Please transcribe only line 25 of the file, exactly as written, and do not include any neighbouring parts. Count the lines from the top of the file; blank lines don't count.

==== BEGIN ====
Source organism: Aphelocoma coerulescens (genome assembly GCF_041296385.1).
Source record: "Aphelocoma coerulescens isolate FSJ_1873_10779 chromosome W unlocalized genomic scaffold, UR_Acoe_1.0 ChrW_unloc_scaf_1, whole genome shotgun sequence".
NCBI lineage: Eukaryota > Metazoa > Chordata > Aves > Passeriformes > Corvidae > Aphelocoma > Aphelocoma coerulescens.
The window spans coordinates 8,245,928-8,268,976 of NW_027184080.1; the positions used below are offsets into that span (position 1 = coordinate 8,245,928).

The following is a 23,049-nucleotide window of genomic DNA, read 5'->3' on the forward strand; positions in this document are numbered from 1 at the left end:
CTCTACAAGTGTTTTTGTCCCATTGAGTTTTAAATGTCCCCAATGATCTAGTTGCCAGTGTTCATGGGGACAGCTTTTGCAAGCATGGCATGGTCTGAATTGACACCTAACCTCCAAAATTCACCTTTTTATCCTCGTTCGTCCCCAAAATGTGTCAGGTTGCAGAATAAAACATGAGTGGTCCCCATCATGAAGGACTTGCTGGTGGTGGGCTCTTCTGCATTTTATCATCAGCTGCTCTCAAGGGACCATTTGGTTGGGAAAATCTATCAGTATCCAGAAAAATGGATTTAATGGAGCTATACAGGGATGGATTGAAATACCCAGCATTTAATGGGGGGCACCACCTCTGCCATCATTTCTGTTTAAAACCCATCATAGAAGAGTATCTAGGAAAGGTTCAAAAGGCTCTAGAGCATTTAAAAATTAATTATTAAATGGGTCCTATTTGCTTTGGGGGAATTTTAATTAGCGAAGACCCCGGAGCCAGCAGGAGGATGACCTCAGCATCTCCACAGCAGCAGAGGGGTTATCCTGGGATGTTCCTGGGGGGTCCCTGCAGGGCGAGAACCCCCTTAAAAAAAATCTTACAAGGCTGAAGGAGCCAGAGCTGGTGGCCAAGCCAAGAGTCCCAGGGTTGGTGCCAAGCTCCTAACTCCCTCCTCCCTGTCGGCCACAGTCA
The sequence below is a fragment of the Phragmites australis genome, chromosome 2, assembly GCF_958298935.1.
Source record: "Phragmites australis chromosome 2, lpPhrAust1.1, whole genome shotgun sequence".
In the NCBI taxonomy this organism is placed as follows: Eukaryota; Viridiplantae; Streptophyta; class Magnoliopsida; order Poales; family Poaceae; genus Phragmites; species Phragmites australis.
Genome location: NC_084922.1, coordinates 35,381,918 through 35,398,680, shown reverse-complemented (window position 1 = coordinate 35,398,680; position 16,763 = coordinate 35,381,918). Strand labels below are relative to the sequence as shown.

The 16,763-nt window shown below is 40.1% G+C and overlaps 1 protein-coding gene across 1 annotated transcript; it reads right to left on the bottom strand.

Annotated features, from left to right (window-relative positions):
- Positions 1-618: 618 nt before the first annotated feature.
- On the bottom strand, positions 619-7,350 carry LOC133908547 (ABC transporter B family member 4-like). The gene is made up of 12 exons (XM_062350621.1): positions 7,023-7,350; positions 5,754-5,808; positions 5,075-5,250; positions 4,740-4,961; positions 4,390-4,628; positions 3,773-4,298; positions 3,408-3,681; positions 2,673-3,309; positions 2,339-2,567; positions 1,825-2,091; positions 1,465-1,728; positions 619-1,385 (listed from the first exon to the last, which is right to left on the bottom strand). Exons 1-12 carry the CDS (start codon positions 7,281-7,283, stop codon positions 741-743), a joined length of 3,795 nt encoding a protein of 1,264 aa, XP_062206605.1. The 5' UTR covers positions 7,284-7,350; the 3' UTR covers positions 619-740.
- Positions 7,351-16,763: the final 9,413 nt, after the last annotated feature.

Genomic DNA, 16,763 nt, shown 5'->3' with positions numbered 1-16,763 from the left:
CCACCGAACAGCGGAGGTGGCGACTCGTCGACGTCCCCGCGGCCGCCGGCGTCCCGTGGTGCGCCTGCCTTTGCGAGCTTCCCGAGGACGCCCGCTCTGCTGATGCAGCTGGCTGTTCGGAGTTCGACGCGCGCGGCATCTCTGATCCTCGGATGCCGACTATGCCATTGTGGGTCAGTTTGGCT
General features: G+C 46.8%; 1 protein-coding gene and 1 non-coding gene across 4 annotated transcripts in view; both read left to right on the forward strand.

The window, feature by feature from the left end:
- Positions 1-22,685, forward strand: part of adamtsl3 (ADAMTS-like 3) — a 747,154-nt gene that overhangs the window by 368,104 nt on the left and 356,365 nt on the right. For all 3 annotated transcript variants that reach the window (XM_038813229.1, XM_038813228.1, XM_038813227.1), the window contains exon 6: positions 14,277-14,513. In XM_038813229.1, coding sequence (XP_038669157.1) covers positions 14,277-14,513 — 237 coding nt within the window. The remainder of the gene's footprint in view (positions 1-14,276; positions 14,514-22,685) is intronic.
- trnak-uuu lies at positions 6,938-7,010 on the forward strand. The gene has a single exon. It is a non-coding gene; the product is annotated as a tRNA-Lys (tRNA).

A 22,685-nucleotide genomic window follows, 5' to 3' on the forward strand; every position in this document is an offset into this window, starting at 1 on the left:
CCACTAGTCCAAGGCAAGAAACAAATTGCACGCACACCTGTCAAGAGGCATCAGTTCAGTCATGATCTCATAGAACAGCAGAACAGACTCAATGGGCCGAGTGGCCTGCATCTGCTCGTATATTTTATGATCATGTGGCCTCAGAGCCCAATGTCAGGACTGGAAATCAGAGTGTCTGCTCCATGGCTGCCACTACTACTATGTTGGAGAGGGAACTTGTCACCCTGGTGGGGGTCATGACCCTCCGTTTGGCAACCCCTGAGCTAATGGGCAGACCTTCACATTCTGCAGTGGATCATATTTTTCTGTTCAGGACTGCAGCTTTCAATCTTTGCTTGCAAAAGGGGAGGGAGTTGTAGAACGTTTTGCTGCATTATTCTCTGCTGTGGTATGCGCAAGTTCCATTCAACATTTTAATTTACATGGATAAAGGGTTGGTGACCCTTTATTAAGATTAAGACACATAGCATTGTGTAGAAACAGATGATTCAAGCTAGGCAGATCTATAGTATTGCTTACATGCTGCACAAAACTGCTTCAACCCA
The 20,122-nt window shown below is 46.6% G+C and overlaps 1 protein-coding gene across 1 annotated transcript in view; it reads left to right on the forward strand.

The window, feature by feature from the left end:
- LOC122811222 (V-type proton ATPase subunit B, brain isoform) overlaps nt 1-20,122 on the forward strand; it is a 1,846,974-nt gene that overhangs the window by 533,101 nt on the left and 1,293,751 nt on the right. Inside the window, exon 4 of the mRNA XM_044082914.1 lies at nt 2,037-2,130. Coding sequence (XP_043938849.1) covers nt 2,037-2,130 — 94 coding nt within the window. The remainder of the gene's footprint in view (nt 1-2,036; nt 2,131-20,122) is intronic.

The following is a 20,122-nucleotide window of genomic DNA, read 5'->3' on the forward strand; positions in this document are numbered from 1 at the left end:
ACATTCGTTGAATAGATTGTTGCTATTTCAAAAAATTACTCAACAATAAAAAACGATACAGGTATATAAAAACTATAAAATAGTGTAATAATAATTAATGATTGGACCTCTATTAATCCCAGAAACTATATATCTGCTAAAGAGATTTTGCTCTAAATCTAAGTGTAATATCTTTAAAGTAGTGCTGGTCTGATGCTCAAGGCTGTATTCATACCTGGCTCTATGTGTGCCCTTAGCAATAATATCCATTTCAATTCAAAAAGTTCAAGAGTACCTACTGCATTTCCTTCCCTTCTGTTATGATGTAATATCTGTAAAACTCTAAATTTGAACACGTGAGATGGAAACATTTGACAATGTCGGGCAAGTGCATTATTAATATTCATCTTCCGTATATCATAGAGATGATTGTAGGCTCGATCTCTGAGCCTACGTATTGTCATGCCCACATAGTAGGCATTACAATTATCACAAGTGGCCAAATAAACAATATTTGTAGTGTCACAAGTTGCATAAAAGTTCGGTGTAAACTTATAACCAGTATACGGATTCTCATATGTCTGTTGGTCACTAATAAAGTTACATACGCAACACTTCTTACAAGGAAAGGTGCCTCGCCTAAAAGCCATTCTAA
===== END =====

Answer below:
The window, feature by feature from the left end: